I did not take the train all the way to San Francisco. Instead, I took Caltrain to the City of Millbrae's fourteen-year-old Intermodal Terminal, a train station for both Caltrain and BART trains. I switched to a BART train in Millbrae and took it to the 24th Street Mission BART station in the heart of San Francisco's Mission District. I went upstairs to ground level and had a burrito at La Taqueria. Then I went back underground and boarded another BART train for the ride home.
|In 1989, Steve Jobs met his future wife, Laurene Powell, when he gave a lecture at the Stanford Graduate School of Business, where she was a student. After the speech, Jobs met up with her and invited her to dinner. Jobs and Powell married in March 1991. Jobs and Powell moved to this house in Palo Alto in 1991. Their first child, Reed, was born in September 1991; they had two more children, Erin, born in August 1995, and Eve, born in 1998. Jobs died in this house on 5 October 2011; he was 56 years old. The house is still owned by the Jobs family.|
|The distance traveled by Caltrain from San Francisco to the California Avenue station in Palo Alto was about 32 miles (51.5 kilometers). Mile markers are displayed every two miles on the GPS-generated track.|
|Boarding the train at San Francisco's 4th and King Street Caltrain station.|
|San Mateo Caltrain station as seen from the train.|
|Menlo Park Caltrain station as seen from the train.|
|Palo Alto University Avenue Caltrain station. Yes, this picture was also taken from the train.|
|Palo Alto's California Avenue Caltrain station. This is where the walk began.|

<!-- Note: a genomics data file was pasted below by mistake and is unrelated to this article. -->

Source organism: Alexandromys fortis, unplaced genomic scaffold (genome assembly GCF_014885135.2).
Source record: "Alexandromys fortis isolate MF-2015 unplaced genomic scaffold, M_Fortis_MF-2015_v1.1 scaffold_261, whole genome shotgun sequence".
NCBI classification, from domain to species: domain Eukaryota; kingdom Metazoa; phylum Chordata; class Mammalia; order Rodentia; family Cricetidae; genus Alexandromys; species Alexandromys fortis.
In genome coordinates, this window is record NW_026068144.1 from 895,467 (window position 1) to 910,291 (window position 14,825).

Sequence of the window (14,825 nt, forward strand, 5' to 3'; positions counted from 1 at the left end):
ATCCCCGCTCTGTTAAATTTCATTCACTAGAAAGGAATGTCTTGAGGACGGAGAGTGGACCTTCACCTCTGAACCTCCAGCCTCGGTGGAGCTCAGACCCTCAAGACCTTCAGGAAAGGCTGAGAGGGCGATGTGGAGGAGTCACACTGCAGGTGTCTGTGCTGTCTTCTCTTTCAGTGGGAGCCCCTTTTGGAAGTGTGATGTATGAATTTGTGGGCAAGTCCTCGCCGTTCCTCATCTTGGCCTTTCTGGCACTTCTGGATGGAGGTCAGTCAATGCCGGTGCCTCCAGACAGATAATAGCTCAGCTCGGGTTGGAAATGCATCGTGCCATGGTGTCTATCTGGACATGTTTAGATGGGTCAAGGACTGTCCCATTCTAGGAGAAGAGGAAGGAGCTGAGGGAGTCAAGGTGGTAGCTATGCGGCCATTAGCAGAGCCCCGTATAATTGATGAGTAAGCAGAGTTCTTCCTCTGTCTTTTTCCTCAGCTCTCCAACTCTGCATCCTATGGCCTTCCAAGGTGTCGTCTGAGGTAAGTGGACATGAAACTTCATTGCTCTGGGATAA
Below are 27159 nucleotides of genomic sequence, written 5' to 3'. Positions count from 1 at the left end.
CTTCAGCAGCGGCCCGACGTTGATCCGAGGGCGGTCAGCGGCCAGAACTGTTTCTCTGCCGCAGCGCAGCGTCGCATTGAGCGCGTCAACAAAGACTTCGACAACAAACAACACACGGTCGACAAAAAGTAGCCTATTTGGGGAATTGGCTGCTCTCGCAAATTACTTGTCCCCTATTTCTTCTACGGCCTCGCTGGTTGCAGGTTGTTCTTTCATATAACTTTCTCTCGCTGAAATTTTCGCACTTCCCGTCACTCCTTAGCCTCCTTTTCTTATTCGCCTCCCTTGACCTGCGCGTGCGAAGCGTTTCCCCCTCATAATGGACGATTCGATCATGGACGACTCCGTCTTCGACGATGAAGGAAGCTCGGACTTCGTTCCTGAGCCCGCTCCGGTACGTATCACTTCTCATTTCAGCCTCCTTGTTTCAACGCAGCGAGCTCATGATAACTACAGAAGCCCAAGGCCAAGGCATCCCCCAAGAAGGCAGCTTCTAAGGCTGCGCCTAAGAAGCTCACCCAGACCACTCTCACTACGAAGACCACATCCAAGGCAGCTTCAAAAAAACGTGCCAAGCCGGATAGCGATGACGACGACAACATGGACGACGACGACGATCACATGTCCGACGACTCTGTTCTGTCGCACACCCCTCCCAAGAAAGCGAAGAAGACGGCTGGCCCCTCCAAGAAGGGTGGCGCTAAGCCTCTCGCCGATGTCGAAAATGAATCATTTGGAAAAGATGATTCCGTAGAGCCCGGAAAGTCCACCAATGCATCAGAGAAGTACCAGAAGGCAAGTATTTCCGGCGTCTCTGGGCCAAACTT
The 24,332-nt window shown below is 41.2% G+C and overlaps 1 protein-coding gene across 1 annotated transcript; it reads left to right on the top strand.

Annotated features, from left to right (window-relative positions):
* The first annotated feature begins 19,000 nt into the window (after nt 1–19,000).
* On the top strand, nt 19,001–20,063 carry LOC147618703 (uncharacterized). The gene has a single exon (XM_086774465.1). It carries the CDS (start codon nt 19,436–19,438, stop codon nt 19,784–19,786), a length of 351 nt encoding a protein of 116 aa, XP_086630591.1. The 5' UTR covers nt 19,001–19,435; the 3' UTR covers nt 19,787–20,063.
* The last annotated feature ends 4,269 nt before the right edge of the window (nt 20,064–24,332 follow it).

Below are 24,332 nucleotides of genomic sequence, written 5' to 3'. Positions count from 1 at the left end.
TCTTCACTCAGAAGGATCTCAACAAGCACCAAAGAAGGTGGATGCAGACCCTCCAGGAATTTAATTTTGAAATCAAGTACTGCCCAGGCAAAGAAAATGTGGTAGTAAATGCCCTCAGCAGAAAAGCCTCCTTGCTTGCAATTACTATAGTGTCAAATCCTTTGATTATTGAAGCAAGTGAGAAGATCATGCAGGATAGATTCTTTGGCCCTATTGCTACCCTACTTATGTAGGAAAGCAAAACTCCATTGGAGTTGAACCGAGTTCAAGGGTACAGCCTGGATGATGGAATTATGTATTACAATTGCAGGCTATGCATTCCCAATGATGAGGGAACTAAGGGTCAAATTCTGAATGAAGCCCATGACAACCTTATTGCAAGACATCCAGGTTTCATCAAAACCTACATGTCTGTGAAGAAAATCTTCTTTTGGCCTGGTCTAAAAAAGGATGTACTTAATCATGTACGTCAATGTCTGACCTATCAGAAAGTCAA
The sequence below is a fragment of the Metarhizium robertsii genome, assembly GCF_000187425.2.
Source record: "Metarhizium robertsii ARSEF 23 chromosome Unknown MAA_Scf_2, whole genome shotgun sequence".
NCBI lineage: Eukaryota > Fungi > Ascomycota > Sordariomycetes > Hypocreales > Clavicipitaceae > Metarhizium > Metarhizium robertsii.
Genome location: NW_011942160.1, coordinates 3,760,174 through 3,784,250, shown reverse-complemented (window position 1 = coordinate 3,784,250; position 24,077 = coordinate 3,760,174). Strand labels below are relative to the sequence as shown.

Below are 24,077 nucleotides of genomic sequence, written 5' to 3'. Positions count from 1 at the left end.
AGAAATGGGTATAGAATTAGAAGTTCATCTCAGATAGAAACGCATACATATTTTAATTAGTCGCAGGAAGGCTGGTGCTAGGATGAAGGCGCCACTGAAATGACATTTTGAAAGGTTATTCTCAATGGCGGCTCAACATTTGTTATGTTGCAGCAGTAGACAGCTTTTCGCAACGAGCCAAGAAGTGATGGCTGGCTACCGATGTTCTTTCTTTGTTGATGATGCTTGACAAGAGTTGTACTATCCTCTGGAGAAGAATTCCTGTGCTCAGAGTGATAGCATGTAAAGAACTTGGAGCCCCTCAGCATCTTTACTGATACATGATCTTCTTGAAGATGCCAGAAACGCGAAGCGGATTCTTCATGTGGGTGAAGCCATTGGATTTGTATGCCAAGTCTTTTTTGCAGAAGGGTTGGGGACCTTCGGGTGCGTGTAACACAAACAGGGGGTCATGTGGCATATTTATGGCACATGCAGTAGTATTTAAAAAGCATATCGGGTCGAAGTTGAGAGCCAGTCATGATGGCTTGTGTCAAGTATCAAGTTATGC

|A home in the Old Palo Alto neighborhood.|
|Another home in the Old Palo Alto neighborhood.|
|This home is located in the Professorville Historic District of Palo Alto.|
|The distance rambled was approximately 4.3 miles (6.9 kilometers). Mile markers are displayed on the GPS-generated track.|
"A camera is a tool for learning how to see without a camera." Dorothea Lang
"Photography has not changed since its origin except in its technical aspects, which for me are not important." Henri Carter-Bresson
"There are always two people in every picture: the photographer and the viewer." Ansel Adams
"The important thing is not the camera but the eye." Alfred Eisenstaedt
The first volume of the San Francisco Bay Area Photo Blog contains galleries of photographs that were posted on the Internet between 2002 and 2011. Click Here to view these photo galleries.
A Panasonic GX7 camera body mounted with an Olympus 17mm lens was used to take these photographs.
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